Korea-partially-loses-in-a-legal-battle-with-Lone-Star
U.S. buyout fund Lone Star will receive $216.5 million and a substantial amount of interest from the South Korean government related to the former’s sales of Korea Exchange Bank in 2012.

The government ordered to pay $217 million in investor-state suit

An international settlement center instructed South Korea to pay $216.5 million to U.S. buyout fund Lone Star in a legal battle fought hard for the past decade, according to government officials on Aug. 31.

The Korean government was also ordered to pay accumulated interest in line with the U.S. one-month treasury rate of the past 10 years until the payment is made, Justice Minister officials said.

The International Center for Settlement of Investment Disputes (ICSID) recently made the verdict, which observers point out is a partial victory of Lone Star.

In 2012, Lone Star filed an investor-state dispute settlement suit to the Washington-based tribunal, asking for $4.68 billion in compensation from the Korean government.

The legal battle is about Korea Exchange Bank (KEB), which Lone Star in 2003 for 1.38 trillion won and sold it to Hana Financial Group nine years later at 3.9 trillion won.

Lone Star claimed that it had had a preliminary agreement for the sale of KEB with HSBC at a higher price in 2007, but the British bank killed the pact in the next year in the aftermath of the global financial crisis.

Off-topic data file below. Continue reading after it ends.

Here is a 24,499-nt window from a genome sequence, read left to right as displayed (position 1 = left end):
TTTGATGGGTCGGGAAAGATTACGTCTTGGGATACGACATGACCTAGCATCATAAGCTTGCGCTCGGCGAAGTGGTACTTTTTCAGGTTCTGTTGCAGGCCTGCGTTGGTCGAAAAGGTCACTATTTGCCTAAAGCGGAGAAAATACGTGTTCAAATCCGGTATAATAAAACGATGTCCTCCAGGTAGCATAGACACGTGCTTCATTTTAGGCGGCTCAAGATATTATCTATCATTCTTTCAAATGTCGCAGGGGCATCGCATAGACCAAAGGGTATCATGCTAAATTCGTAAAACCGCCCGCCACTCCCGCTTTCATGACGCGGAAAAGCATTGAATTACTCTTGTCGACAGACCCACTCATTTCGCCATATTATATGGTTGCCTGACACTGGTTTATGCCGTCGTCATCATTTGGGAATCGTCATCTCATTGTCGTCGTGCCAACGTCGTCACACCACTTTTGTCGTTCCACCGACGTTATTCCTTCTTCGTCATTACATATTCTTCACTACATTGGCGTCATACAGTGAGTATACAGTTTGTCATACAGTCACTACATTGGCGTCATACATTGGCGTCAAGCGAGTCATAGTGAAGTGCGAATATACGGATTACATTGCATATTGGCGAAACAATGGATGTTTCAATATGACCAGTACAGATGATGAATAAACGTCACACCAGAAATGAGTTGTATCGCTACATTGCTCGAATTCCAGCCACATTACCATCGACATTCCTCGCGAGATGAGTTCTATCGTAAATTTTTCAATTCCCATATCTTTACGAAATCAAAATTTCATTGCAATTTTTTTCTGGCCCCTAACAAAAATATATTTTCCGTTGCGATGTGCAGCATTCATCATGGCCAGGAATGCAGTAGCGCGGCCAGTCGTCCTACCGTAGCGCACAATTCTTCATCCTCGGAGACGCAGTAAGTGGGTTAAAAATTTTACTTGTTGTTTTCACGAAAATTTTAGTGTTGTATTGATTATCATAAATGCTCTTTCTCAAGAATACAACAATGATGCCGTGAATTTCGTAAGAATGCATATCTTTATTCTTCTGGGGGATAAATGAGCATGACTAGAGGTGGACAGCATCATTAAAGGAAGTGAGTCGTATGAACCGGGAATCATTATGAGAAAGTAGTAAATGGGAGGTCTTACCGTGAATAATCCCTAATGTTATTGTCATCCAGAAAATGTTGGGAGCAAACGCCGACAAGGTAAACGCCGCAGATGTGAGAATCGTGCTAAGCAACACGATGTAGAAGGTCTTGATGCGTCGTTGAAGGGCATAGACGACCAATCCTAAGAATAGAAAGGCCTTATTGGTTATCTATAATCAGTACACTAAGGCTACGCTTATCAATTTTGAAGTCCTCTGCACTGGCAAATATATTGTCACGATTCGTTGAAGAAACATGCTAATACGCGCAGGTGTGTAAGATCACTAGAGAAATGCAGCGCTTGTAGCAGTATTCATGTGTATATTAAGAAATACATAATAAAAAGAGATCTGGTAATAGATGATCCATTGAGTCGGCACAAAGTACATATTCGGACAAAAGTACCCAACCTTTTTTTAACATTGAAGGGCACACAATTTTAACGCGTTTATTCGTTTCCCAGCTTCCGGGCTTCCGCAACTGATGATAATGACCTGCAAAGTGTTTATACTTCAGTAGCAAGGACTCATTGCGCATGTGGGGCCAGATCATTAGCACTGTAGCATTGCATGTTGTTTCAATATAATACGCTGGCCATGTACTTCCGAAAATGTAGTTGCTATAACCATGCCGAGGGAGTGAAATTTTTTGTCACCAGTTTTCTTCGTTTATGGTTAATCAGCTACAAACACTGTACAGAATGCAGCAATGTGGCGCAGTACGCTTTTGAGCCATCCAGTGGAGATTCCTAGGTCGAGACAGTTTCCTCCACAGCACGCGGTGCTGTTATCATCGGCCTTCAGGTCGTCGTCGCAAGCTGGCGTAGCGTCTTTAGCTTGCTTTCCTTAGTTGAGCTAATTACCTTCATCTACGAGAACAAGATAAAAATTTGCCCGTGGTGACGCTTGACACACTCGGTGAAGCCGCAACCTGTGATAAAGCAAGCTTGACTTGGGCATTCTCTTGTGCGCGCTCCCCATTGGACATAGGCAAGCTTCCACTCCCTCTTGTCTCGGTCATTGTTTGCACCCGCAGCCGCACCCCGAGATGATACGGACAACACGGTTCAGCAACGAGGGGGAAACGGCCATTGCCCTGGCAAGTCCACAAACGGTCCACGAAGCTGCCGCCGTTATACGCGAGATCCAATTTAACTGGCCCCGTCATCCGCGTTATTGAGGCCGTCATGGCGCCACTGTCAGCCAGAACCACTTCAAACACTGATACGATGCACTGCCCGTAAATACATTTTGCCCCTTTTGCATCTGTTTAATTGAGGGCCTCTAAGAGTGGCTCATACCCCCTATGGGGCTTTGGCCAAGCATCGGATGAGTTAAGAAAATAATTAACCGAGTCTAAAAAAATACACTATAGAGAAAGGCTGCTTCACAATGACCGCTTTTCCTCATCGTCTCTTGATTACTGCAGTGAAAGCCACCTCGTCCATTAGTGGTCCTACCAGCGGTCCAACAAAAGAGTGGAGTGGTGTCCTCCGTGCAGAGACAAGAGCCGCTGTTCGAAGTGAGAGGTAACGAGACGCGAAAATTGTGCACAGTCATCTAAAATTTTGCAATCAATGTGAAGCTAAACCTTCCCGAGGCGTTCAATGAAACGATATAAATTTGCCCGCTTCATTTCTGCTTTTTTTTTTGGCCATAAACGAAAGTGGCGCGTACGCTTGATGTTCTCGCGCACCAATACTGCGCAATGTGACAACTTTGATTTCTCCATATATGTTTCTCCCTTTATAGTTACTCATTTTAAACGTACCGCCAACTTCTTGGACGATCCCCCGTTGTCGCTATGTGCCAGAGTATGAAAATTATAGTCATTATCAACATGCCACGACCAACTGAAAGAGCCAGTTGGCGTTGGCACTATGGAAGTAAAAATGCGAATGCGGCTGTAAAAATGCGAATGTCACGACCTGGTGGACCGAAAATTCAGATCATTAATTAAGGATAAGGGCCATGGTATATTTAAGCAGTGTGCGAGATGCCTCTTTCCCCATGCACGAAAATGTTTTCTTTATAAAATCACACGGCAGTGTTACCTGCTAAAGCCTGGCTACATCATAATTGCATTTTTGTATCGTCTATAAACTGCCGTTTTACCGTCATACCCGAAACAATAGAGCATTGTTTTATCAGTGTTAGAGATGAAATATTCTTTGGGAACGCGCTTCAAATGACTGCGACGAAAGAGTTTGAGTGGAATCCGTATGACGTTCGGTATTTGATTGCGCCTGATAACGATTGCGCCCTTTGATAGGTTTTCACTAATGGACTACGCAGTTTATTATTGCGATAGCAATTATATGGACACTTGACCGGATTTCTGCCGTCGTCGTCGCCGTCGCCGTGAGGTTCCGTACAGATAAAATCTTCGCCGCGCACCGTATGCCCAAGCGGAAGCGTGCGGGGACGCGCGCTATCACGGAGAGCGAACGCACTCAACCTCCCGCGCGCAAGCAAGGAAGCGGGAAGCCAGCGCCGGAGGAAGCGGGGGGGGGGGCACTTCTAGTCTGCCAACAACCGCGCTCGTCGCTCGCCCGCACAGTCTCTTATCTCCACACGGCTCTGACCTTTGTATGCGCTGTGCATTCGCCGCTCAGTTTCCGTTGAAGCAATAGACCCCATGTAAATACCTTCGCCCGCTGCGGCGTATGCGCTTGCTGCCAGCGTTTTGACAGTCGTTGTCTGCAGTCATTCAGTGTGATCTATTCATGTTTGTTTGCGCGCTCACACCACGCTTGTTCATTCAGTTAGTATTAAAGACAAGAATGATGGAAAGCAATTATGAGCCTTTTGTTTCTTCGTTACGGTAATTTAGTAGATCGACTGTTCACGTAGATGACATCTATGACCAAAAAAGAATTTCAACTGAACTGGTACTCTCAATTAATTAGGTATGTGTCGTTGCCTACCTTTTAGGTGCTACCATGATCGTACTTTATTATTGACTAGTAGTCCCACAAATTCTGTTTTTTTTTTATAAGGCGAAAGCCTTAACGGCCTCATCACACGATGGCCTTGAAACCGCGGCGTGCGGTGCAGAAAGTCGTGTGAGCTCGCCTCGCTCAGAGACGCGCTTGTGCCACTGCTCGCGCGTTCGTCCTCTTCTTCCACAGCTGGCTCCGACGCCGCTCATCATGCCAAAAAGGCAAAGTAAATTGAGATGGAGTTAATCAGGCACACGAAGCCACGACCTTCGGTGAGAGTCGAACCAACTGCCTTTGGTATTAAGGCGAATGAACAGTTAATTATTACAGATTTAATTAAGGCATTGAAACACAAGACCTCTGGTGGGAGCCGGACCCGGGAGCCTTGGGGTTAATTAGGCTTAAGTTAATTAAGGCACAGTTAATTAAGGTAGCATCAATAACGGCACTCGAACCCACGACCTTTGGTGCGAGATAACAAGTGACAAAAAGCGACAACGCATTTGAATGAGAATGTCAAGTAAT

The Texas-based private equity fund contended that the regulatory delay of the Korean government caused the lucrative deal to fall apart, demanding compensation for that.

The Korean government countered that any transactions of the country’s bank are subject to an intensive review by its financial regulators.

“The only issue of the suit was about whether or not the Korean government is responsible for the sales amount of KEB, which Lone Star received,” said Song Ki-ho, a lawyer of a local civic group.

“As the ICSID concluded that the Korean administration was responsible, the country obviously lost in the suit. And Korea should pay the amount out because there is no way to appeal the decision.”

Song said that the country’s Justice Ministry should disclose the verdict and punish those who were responsible for the verdict.

The Korean Finance & Service Workers’ Union came up with a statement, requesting the country’s top financial bureaucrats to step down.

They pointed their fingers at Deputy Prime Minister Choo Kyung-ho, who is concurrently Minister of Economy and Finance, and Financial Services Commission Kim Joo-hyun.

The union contended that the two were related to the Lone Star issues as former senior officials of the Financial Services Commission that approves the transactions of banks.

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